Amira: Yeah. It’s so interesting you bring in that point because when I saw that, I saw it was kind of a partial view of the flag and then he turned his back and I wondered, was that supposed to capture his protest? Was that supposed to be him turning his back? What is happening? And one of the reasons I had all those questions is because the ad says very little about the issues that Colin was attempting to raise and other players certainly as well. And I wonder if you could speak a little bit on how commercials like this, or the involvement of corporations can work to perhaps, maybe pivot the message of the movement.

Toni: I’m so glad you raised it the way you just did. I’ve thought about it as well. And something that was very striking to me is this ads is really inspirational and really beautiful and it’s showing example after example of athletes who have achieved exceptional feats by giving little snippets about what those athletes have done. It says, “LeBron is more than a basketball player,” and they show an image of him in his pool, they show Serena Williams, and many other athletes. What they do not do is include Colin Kaepernick as part of the narrative of the ad, he’s only the narrator. So when they said, “LeBron is more than a basketball player,” they could have easily included, don’t just be a football player be bigger than football, and shown an image of him protesting. They didn’t do that. They specifically chose to have him just convey the message but not actively be represented in the ways that you can think bigger than you and dream bigger.

So, I think when we watch corporate activism unfold, we need to ask ourselves what they are selling. This Nike ad to me displayed these examples of athletics achieving exceptional feats and that’s what it’s selling. It’s selling each of our abilities to pursue or biggest dreams, to have self-determination, to go beyond where we’re often told we can go. That’s not by itself a negative or harmful thing to message, but it can be harmful if we watch that ad and assume that because Colin is the face of it, that means the campaign’s goal is to end racism and police brutality. It is not that.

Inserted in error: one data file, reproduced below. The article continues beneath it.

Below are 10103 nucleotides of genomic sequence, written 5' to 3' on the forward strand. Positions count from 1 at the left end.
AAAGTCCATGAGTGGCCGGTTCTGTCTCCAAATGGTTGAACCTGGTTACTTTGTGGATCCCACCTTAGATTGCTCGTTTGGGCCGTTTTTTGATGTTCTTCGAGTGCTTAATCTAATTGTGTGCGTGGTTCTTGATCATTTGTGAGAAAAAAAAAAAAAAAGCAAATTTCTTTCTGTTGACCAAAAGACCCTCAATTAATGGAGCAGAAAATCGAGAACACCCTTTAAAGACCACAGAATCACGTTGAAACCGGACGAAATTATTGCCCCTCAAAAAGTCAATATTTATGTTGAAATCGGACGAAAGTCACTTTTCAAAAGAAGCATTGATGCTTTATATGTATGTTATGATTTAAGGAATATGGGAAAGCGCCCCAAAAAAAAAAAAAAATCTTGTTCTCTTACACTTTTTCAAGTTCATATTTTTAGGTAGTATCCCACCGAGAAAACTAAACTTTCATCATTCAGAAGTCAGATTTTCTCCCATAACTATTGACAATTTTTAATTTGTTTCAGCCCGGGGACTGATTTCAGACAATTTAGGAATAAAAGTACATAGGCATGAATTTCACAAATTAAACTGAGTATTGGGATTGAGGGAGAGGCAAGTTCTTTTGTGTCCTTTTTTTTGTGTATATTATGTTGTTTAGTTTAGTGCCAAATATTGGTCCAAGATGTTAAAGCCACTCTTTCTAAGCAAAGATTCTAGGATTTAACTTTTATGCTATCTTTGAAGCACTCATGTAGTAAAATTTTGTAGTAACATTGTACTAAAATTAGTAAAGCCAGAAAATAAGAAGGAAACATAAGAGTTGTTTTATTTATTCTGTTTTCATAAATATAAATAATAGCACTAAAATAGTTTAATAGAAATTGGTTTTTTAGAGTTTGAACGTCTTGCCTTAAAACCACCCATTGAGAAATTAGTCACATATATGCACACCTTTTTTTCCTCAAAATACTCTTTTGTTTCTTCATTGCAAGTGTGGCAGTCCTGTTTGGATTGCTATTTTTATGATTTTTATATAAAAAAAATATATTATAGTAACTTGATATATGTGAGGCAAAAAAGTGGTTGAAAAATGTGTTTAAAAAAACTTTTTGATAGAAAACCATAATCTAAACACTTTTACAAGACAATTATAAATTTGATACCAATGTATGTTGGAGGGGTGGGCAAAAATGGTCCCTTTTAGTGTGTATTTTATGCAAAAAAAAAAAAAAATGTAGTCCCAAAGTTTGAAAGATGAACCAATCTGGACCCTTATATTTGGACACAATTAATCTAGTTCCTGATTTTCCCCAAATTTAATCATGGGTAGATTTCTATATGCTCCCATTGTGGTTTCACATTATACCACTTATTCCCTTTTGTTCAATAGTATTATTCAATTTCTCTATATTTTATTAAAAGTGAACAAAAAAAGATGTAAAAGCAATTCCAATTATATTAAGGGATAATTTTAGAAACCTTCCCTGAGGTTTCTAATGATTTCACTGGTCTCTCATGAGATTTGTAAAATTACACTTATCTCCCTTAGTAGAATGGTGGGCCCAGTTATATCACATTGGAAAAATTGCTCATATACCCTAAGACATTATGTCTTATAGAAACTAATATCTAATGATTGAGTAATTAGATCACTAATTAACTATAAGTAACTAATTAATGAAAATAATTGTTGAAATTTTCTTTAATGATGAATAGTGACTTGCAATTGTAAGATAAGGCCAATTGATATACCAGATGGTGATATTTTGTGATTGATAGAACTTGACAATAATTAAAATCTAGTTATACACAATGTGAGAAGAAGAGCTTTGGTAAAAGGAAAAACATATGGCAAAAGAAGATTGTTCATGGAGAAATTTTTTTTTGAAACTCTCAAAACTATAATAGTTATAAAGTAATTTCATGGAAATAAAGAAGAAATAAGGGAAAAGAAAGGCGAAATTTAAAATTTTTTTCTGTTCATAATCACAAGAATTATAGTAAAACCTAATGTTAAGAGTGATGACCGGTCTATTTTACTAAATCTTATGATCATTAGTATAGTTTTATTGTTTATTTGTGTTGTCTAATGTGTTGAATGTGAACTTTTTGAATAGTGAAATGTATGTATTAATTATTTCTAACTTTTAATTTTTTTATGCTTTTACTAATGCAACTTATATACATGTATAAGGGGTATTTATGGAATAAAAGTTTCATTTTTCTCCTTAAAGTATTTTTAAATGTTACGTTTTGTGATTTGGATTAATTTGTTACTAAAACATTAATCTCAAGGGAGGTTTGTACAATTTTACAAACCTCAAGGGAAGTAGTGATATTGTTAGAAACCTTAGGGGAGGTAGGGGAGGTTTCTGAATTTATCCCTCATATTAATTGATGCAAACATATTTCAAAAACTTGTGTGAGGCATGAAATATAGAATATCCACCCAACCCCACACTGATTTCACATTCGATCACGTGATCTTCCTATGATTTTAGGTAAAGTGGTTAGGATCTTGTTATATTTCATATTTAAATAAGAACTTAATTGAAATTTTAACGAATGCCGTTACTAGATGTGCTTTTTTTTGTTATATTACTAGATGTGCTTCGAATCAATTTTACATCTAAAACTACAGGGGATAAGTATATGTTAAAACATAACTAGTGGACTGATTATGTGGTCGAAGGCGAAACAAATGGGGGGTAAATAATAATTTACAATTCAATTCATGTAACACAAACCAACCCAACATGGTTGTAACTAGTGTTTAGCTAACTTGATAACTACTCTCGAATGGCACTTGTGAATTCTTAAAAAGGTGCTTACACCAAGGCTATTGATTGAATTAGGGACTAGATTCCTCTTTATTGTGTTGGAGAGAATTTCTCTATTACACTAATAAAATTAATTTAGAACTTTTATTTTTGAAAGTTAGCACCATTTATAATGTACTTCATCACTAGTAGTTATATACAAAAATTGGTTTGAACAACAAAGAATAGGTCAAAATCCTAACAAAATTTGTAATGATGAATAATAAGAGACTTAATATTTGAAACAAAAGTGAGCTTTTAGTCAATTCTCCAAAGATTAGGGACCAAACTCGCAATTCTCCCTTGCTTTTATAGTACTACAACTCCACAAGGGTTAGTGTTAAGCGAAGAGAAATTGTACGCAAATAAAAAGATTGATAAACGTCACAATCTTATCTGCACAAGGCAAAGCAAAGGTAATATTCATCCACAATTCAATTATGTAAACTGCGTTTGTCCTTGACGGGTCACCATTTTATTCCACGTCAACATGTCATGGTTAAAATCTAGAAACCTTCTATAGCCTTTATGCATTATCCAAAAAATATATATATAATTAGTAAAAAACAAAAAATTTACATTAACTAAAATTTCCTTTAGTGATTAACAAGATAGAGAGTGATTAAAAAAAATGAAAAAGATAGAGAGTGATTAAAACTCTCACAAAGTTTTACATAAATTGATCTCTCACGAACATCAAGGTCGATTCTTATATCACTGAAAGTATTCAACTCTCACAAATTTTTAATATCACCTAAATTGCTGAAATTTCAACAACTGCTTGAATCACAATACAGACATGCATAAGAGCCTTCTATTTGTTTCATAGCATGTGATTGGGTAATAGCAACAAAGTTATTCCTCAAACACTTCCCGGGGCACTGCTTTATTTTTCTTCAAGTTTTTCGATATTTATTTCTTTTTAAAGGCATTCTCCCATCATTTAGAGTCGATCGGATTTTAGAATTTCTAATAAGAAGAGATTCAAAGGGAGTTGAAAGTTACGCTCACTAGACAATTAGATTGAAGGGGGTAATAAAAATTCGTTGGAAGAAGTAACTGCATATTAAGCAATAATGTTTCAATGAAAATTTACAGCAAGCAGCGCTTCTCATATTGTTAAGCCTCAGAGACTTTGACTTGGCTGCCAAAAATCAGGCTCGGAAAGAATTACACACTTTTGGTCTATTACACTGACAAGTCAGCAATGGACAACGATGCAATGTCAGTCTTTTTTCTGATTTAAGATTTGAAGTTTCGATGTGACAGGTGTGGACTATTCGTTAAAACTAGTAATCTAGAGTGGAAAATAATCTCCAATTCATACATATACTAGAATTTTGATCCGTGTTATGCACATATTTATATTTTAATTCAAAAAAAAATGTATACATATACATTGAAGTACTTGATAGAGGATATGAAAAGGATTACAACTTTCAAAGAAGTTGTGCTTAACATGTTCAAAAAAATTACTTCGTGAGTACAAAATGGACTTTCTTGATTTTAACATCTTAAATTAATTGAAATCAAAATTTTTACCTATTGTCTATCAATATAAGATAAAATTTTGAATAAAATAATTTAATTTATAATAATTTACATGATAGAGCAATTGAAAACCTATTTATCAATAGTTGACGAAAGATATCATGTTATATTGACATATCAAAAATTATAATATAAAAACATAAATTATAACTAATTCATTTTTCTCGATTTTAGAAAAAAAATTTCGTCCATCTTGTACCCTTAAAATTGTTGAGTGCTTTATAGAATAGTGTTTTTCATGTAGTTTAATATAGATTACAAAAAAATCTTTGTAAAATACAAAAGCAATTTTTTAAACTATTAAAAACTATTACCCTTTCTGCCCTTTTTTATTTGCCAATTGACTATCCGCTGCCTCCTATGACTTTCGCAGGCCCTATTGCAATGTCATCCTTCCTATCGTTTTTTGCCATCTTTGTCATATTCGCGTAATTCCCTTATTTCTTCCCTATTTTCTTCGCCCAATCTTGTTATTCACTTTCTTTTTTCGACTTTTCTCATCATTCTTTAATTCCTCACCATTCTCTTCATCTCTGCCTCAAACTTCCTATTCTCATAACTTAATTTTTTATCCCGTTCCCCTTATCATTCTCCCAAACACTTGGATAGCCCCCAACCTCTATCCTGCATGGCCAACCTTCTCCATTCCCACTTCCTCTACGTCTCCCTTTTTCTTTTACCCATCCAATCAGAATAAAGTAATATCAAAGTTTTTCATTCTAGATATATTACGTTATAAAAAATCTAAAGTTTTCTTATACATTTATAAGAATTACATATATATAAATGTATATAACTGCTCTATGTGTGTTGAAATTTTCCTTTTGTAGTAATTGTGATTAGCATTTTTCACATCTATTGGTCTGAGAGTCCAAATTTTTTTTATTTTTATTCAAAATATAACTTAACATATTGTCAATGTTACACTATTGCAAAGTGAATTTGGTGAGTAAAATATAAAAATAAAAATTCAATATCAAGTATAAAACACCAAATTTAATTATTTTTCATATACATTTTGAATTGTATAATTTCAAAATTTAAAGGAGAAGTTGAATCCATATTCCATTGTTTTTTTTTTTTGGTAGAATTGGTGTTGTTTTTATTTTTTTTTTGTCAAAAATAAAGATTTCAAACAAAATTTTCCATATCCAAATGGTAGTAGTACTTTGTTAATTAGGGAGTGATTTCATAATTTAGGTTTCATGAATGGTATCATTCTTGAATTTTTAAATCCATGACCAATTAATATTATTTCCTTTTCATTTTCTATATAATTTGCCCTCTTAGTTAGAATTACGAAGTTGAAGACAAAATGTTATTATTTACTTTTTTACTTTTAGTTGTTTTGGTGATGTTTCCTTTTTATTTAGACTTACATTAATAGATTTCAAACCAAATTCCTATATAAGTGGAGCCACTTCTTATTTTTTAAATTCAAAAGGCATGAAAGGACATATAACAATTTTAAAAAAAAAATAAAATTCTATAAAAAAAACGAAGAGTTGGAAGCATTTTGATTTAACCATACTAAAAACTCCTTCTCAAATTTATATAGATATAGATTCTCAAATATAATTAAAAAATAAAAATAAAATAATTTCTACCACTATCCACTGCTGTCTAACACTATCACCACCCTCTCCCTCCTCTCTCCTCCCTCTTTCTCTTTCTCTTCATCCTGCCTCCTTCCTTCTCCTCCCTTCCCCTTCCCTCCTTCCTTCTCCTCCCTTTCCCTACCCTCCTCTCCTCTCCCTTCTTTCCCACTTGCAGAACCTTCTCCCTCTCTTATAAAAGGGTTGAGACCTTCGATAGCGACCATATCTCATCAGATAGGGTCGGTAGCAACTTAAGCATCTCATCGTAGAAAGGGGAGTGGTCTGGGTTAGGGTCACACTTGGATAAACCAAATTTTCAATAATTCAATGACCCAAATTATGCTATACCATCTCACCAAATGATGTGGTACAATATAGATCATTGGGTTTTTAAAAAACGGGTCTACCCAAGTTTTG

Amira: Yeah, I think that’s such an important point, the way they use what I call dream rhetoric or ideas about inspiration and I showed it in my class today and they were captivated, somebody was crying, and it was really interesting to see, it’s so effective.

Toni you protested back at Manhattanville College back in the early 2000s, also staged during the National Anthem, and I’m wondering if at that time or perhaps since then there’s been any attempts to kind of commodify your protest in any way or do you think obviously platform, but also perhaps gender has a role to play here? Phrased another way, is this a conversation that we can only have about black male athletes who engage in athletic activism, and maybe Serena Williams, given the kind of scope and disparity of endorsement deals and opportunities for black women, but women in general in sport?